On Monday, June 25, 2012, the Supreme Court voted 5-4 to overturn a long-standing Montana law banning independent corporate expenditures for or against electoral candidates. The case is called American Tradition Partnership v. Bullock. Now, corporations and unions can spend unlimited amounts of money in support or opposition of a candidate in Montana. Essentially, federal standards set in place by the Citizens United case will now apply to Montana.
This case has several implications for the future. For those of us working to reduce the corrosive effects of money in politics, it precipitates challenges as well as opportunities.
Since corporations and unions can spend any amount of money independent of candidates, they will have the ability to dominate the public conversation during campaigns and dictate the priority of specific issues for candidates. Although this is a blow for limiting special interest influence of elections, it will undoubtedly heighten the public awareness of and concern regarding this issue.
Additionally, the ruling strengthens the argument for a constitutional amendment to remedy the damage done by the Citizens United decision since it is now clear that the Court will not change course. Leaders from Public Citizen and Free Speech for People have posited that the Montana ruling will help push us toward an amendment.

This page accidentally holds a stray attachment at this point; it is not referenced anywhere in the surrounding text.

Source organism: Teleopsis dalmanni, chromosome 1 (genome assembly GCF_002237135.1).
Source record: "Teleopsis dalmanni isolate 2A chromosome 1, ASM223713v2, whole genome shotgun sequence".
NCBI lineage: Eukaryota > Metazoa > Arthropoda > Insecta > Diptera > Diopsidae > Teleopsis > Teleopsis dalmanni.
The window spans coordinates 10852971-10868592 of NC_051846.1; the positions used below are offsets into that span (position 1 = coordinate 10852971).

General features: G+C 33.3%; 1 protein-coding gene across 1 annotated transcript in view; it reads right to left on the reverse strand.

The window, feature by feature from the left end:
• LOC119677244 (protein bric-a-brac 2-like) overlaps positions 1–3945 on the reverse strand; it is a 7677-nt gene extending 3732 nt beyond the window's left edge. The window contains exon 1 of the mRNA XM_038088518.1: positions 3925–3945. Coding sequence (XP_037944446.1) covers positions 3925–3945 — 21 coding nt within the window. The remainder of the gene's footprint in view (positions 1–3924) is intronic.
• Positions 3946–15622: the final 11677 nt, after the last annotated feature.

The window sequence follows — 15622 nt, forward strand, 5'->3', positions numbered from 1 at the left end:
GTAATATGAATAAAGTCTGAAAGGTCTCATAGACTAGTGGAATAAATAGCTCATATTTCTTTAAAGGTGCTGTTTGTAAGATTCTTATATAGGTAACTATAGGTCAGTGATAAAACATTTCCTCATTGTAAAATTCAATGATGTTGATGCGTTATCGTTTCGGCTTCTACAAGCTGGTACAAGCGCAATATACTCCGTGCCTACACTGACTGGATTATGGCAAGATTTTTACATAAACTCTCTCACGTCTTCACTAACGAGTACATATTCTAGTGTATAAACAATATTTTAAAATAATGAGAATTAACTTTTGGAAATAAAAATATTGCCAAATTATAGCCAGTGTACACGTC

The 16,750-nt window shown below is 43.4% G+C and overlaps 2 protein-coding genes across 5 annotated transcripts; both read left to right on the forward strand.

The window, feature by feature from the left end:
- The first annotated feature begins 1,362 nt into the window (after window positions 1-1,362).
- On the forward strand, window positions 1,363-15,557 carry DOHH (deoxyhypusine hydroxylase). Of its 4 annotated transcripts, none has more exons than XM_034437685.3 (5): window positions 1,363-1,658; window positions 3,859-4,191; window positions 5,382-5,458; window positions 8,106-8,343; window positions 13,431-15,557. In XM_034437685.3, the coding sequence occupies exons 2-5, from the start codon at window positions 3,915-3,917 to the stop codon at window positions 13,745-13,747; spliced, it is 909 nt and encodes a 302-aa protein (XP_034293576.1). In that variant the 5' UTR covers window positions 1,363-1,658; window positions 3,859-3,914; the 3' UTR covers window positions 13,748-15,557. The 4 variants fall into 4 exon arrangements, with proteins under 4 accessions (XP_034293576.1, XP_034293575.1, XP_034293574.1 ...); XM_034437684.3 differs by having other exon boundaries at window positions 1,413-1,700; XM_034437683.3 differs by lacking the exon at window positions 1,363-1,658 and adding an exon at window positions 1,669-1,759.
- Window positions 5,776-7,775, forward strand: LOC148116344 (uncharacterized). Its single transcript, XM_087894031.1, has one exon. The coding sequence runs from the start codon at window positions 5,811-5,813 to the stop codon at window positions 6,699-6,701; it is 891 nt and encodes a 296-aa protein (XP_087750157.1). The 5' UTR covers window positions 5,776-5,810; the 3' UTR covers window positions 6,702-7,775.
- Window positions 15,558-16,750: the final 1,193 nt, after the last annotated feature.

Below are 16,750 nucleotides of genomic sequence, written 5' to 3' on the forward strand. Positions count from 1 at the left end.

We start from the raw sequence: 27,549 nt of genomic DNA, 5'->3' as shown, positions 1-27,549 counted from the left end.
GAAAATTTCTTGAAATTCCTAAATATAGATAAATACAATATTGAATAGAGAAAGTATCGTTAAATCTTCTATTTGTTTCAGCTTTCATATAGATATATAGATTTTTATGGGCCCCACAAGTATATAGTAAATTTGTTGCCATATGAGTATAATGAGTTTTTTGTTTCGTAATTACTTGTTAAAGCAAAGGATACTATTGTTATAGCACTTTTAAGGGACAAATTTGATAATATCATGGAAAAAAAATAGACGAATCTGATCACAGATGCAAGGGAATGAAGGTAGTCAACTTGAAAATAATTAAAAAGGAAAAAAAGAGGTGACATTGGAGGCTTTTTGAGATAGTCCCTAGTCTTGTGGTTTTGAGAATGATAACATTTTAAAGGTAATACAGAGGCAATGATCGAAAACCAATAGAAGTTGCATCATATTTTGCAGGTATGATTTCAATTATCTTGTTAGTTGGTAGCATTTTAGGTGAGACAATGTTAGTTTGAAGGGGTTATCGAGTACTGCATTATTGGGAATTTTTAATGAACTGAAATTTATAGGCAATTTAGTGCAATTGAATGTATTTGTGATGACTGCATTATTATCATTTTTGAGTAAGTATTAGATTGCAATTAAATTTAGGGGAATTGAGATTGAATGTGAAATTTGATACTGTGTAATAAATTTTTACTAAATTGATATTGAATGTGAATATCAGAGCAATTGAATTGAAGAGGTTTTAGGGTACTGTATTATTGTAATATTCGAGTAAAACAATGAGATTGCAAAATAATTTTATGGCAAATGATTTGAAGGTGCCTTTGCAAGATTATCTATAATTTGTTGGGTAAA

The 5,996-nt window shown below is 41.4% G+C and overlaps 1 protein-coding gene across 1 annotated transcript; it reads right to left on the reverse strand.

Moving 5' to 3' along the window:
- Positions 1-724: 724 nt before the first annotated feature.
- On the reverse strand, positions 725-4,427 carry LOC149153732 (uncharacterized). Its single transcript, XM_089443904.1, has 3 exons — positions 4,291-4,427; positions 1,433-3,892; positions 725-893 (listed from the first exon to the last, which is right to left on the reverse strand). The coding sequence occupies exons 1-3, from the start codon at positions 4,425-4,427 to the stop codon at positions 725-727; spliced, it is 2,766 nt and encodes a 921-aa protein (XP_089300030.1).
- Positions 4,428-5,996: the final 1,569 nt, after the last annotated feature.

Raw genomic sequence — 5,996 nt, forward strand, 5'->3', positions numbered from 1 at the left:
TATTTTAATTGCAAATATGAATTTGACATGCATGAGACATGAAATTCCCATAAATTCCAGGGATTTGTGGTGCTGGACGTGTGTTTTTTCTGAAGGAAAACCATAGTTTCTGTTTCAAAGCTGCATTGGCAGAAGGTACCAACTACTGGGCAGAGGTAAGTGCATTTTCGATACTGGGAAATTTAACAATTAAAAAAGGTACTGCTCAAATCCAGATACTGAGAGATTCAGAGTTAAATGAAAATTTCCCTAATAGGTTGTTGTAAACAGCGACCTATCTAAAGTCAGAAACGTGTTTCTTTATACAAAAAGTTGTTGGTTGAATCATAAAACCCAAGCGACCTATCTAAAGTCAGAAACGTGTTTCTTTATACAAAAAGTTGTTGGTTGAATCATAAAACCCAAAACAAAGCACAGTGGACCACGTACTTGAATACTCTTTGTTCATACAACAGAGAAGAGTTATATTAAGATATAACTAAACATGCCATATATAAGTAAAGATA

With the Supreme Court set on the side of deregulating money spent on elections, and with an uncertain future of new elected officials from local races to the White House, the sense of urgency for the movement to amend the constitution is immense. In moments like these, it is easy to become frustrated and question the value of activism. However, it is also in moments like these that we can become the most impassioned and motivated to work harder. We must use the developments in Montana to our advantage and raise public awareness about the corrosion of justice as well as the feasible solutions.
Money affects political outcomes at every level of government. We must remember that there is a myriad of solutions that we can support. While we remain focused on our goal of passing Clean Elections within Texas, we must also keep the possibility of a Constitutional amendment on our radar and be ready to act in support.
By Cody Meador. Cody is President of Clean Elections Texas and a ninth grade English teacher in Dallas. She has been involved in campaign finance reform efforts since organizing for Democracy Matters in college.